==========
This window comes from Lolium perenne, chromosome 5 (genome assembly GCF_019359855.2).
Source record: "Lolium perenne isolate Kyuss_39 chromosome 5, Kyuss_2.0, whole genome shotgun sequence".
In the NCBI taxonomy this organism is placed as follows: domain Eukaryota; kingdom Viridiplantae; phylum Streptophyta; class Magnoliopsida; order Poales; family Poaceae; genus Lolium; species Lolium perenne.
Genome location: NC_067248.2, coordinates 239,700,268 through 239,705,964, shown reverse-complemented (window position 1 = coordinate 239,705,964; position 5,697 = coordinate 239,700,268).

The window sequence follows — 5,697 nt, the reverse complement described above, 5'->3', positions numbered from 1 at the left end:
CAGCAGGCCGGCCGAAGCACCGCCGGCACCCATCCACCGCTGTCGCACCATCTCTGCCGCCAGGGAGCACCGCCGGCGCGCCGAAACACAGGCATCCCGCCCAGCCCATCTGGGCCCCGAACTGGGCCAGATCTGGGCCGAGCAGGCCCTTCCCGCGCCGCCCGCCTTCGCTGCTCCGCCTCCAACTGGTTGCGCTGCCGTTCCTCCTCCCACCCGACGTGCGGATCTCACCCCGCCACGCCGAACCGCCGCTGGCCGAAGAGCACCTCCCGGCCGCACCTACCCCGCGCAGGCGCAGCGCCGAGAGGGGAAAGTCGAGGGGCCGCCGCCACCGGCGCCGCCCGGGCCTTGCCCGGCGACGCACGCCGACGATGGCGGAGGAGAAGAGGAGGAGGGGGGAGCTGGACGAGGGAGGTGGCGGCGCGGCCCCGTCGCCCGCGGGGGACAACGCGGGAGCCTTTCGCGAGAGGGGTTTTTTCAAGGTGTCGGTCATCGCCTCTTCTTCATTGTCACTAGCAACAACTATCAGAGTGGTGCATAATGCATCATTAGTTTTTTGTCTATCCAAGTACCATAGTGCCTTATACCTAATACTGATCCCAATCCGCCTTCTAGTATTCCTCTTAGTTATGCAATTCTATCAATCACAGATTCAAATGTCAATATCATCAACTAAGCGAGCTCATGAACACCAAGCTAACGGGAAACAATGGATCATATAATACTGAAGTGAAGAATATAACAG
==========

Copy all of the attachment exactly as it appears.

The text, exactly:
This window comes from Lolium perenne, chromosome 5 (genome assembly GCF_019359855.2).
Source record: "Lolium perenne isolate Kyuss_39 chromosome 5, Kyuss_2.0, whole genome shotgun sequence".
In the NCBI taxonomy this organism is placed as follows: domain Eukaryota; kingdom Viridiplantae; phylum Streptophyta; class Magnoliopsida; order Poales; family Poaceae; genus Lolium; species Lolium perenne.
Genome location: NC_067248.2, coordinates 239,700,268 through 239,705,964, shown reverse-complemented (window position 1 = coordinate 239,705,964; position 5,697 = coordinate 239,700,268).

The window sequence follows — 5,697 nt, the reverse complement described above, 5'->3', positions numbered from 1 at the left end:
CAGCAGGCCGGCCGAAGCACCGCCGGCACCCATCCACCGCTGTCGCACCATCTCTGCCGCCAGGGAGCACCGCCGGCGCGCCGAAACACAGGCATCCCGCCCAGCCCATCTGGGCCCCGAACTGGGCCAGATCTGGGCCGAGCAGGCCCTTCCCGCGCCGCCCGCCTTCGCTGCTCCGCCTCCAACTGGTTGCGCTGCCGTTCCTCCTCCCACCCGACGTGCGGATCTCACCCCGCCACGCCGAACCGCCGCTGGCCGAAGAGCACCTCCCGGCCGCACCTACCCCGCGCAGGCGCAGCGCCGAGAGGGGAAAGTCGAGGGGCCGCCGCCACCGGCGCCGCCCGGGCCTTGCCCGGCGACGCACGCCGACGATGGCGGAGGAGAAGAGGAGGAGGGGGGAGCTGGACGAGGGAGGTGGCGGCGCGGCCCCGTCGCCCGCGGGGGACAACGCGGGAGCCTTTCGCGAGAGGGGTTTTTTCAAGGTGTCGGTCATCGCCTCTTCTTCATTGTCACTAGCAACAACTATCAGAGTGGTGCATAATGCATCATTAGTTTTTTGTCTATCCAAGTACCATAGTGCCTTATACCTAATACTGATCCCAATCCGCCTTCTAGTATTCCTCTTAGTTATGCAATTCTATCAATCACAGATTCAAATGTCAATATCATCAACTAAGCGAGCTCATGAACACCAAGCTAACGGGAAACAATGGATCATATAATACTGAAGTGAAGAATATAACAG